Home to a substantial population of Japanese immigrants, the area in and around Immermannstraße is full of Japanese shops where visitors can find a great selection of Japanese goods, clothing and fashion. It’s also the city’s best bet when it comes to restaurants serving sushi and other Japanese cuisine. Conveniently, Immermannstraße is located adjacent to Duesseldorf’s main train station.
Eating out in Duesseldorf
Like any international city, Duesseldorf has a wide selection of restaurants and bars. The city’s Old Town has its largest concentration of eateries and is a best bet for tourists wanting to try out local Rheinisch cuisine. Beer is also a must-try while in Duesseldorf, which lays claim to its own brew known as altbier (old beer). Altbier is served at most restaurants throughout the city. Asian food is plenty available including Thai food.
Brauerei Zum Schiffchen
This restaurant and brewery in Old Town boasts over 350 years of history and includes Napoleon as one of its past patrons. Serving a full menu of traditional Rheinisches dishes and boasting a full beer garden, there’s no better place to get a feel for the local cuisine and culture. Highly recommended dishes include braised beef, pork knuckle and liver dumplings.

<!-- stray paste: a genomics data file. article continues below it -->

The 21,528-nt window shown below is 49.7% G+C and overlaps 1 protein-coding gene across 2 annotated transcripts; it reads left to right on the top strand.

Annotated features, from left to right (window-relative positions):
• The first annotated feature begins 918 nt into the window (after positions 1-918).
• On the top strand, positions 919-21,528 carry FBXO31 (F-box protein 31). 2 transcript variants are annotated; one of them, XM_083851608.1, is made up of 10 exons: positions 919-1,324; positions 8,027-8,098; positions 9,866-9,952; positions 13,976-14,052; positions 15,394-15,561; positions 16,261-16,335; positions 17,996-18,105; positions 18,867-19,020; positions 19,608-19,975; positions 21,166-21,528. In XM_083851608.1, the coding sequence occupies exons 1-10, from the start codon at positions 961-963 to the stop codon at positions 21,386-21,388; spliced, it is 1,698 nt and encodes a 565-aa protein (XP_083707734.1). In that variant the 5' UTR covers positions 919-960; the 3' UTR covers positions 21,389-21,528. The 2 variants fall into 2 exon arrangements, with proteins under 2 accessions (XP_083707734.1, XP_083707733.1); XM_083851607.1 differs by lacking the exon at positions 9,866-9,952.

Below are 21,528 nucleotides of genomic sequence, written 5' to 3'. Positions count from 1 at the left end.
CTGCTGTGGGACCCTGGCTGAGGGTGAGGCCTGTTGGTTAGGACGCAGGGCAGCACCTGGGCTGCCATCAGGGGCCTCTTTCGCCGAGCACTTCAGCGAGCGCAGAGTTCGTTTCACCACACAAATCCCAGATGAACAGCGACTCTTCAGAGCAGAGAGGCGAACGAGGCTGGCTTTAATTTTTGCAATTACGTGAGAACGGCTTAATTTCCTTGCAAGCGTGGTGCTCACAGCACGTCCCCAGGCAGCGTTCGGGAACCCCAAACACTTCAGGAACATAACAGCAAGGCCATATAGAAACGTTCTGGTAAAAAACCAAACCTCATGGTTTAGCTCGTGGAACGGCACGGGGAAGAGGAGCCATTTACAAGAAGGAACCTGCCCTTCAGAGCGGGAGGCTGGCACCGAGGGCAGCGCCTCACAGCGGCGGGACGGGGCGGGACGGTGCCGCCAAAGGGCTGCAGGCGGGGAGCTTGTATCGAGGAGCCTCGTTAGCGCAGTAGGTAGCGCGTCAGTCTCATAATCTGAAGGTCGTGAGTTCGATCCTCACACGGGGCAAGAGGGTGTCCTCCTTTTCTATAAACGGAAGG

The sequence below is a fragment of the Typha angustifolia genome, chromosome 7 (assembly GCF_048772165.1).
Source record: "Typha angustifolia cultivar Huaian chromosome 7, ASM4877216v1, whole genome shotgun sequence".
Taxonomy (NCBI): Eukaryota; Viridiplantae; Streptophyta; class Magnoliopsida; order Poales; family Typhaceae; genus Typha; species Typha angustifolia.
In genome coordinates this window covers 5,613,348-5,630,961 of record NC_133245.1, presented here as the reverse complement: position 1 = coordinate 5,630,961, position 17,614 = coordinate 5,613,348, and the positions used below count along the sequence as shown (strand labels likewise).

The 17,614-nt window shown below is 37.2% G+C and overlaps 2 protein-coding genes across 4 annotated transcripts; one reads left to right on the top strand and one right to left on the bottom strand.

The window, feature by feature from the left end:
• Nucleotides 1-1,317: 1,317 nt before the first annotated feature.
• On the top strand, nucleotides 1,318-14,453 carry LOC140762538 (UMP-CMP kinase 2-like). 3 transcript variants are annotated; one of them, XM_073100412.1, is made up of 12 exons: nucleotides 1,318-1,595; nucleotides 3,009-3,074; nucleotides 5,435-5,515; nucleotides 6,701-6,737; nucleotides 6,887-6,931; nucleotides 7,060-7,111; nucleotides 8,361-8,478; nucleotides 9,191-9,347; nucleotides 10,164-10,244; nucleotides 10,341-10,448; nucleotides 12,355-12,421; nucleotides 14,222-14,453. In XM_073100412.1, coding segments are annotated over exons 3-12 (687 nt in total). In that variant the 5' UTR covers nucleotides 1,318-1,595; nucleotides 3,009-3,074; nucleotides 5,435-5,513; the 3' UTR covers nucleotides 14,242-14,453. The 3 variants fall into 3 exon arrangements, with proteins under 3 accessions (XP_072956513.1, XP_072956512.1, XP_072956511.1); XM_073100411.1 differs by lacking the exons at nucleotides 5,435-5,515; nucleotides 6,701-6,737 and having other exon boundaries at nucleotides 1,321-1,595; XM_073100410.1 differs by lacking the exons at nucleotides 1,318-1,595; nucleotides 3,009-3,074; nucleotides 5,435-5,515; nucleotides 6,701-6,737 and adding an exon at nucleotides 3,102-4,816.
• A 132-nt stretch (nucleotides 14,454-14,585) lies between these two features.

Berens am Kai
As popular as roast beef and beer gardens are in Duesseldorf, the city is not without its fine dining options. Located within the new Medienhafen district, Berens am Kai features Michelin star chef Holger Berens, who focuses on creating excellent continental and European dishes. Set lunch menus begin at 45 Euros, with dinner dishes starting at 30 Euros.
Nightlife in Duesseldorf
St. James Club – Lounge
The recently opened St. James Club and Lounge represents a sophisticated side to Duesseldorf’s nightlife. Located in the trendy Medienhafen neighborhood, this über cool night spot hosts theme nights ranging from Femme Fatale to Imperial Russia, along with an extensive champagne and cigar menu. The club serves food until 3am and also offers membership to frequent visitors. To reach St. James Club via public transport, take the S-Bahn to Volklinger Straße.
Stahlwerk is one of Duesseldorf’s most popular discotheques and features a large space and a state-of-the-art sound system. Featuring everything from techno to 90s hits, Stahlwerk doubles as a concert and comedy venue as well. It is within walking distance from the U-Bahn Station Ronsdorfer Straße.
Anything of local interest
With such a substantial Japanese population, Japan Day is a highlight of the Duesseldorf cultural calendar. Known as Japan’s capital on the Rhine, the day is highlighted by a fireworks show over the river. Other activities include cultural presentations and the serving of traditional Japanese foods such as sashimi, sushi and tempura.
Rheinkirmes (Rhine Carnival)
The Rhine River has played a central role in the region’s history for over 1000 years, so it’s only fitting that Duesseldorf and its neighbors celebrate the Rhine with a carnival each year. Rheinkirmes typically occurs in July and lasts for 9 days. During this time, the areas along the river in Duesseldorf are packed with carnival rides, food stands and other attractions. The festivities are capped off by a fireworks show over the Rhine.
Fly to Duesseldorf